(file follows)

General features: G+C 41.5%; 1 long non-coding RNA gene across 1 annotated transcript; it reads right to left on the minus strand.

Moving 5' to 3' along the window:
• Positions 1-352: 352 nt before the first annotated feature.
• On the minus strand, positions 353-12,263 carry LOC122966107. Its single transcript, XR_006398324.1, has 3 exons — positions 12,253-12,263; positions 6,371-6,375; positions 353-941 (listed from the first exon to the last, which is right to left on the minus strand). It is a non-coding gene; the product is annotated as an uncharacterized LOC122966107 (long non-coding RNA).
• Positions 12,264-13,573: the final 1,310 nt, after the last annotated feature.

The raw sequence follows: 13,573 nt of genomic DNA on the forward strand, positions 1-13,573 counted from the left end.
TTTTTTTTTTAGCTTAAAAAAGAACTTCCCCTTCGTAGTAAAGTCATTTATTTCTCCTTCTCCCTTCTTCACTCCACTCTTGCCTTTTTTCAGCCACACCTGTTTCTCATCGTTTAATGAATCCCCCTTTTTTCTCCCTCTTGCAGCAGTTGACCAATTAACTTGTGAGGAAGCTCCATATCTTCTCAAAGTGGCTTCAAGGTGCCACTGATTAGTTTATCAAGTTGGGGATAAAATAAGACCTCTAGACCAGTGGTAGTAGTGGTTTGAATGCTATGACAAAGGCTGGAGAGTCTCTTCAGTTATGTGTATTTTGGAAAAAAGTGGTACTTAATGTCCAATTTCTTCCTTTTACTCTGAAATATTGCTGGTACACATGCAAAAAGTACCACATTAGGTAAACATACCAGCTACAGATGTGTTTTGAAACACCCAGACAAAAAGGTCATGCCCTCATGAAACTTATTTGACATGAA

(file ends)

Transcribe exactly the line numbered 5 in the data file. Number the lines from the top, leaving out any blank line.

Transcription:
• Positions 12,264-13,573: the final 1,310 nt, after the last annotated feature.